But is this true? Or is it force’s humour? Are they taking the mick? Perhaps an excuse to laugh at my application (again), wrap me up in a tent (again) and kick me up and down a Westmoreland hillside (again)? Yes, it is. The Artists Rifles were originally raised as the 38th Middlesex. Recruitment was locational, as with the ‘Pals’ regiments. The location being the Chelsea area of London, the corps originally attracted painters, sculptors, musicians, architects, actors and the like.
Having qualified for the SAS, David was unable to qualify for QT Lewisham, not fit to rub shoulders with an elite force which included Lisa Nancy and Rose McGowan.
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As every Puffin knows, all cultures are equal. As a younger man, your humble reviewer can recall an Ayatollah’s Tehran of wide boulevards, distant snowcapped mountains and streets packed with Hillman Hunters. He can also remember the religious police beating women for being improperly dressed, homosexuals being executed and “shaparak” translating as “butterfly”. In those days, satirical poets and their families fled Iran in fear of their lives. All cultures are equal? Can you imagine the grunting, monosyllabic friend of Question Time, ‘word artist’ George the Poet fleeing Islington while being whipped by Fiona Bruce because his strides didn’t match his jacket? One such family who did suffer such a fate were the Khorsandi’s whose daughter, Sharparak, or “Shappi” was exiled from the Chingford Question Time on September 24th.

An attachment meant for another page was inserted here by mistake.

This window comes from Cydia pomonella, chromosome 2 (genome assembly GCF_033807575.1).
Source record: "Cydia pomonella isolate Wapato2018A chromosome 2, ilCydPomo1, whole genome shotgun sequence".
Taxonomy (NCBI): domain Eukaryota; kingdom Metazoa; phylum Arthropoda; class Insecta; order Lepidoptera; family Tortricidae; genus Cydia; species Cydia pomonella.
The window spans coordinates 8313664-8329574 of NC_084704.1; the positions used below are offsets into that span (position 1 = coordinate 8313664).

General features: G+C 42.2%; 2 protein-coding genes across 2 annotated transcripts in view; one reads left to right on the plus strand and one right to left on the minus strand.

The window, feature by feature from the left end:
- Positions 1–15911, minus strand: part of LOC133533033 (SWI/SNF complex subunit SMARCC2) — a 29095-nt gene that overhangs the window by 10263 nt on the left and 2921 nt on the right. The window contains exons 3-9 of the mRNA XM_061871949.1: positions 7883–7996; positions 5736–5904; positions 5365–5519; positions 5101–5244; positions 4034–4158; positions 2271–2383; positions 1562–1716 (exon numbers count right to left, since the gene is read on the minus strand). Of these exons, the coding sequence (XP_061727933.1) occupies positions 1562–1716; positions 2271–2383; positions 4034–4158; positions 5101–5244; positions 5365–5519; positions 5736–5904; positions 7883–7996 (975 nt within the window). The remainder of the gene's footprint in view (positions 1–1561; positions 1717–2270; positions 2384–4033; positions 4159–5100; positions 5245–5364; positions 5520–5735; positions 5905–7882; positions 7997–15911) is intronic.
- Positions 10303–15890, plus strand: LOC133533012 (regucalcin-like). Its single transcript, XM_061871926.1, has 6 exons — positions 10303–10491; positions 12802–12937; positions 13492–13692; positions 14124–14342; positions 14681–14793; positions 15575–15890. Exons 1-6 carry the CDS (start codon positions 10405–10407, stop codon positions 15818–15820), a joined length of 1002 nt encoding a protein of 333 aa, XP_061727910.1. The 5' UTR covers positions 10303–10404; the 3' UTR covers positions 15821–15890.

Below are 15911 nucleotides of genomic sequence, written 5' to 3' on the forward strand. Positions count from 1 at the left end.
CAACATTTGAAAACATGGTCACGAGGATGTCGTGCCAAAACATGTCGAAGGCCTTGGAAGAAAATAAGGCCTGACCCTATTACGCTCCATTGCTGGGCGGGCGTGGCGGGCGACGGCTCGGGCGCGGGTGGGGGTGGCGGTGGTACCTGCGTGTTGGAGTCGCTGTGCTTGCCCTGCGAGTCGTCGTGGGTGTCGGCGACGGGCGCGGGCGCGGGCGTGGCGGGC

The Khorsandi’s were quick to integrate into a particular type of London, becoming a leftie hereditary media family in record time. The father, Hadi, was that satirist and poet. His son Peyvand, grew up to be a journalist at the Independent and his daughter, Shappi, to be a “comedian”. They also assumed the effortless sneering hypocrisy of the London elite. In her imdb profile, the following virtue signalling #metoo quote (regarding a Likely Lads sitcom schoolgirl joke) appears,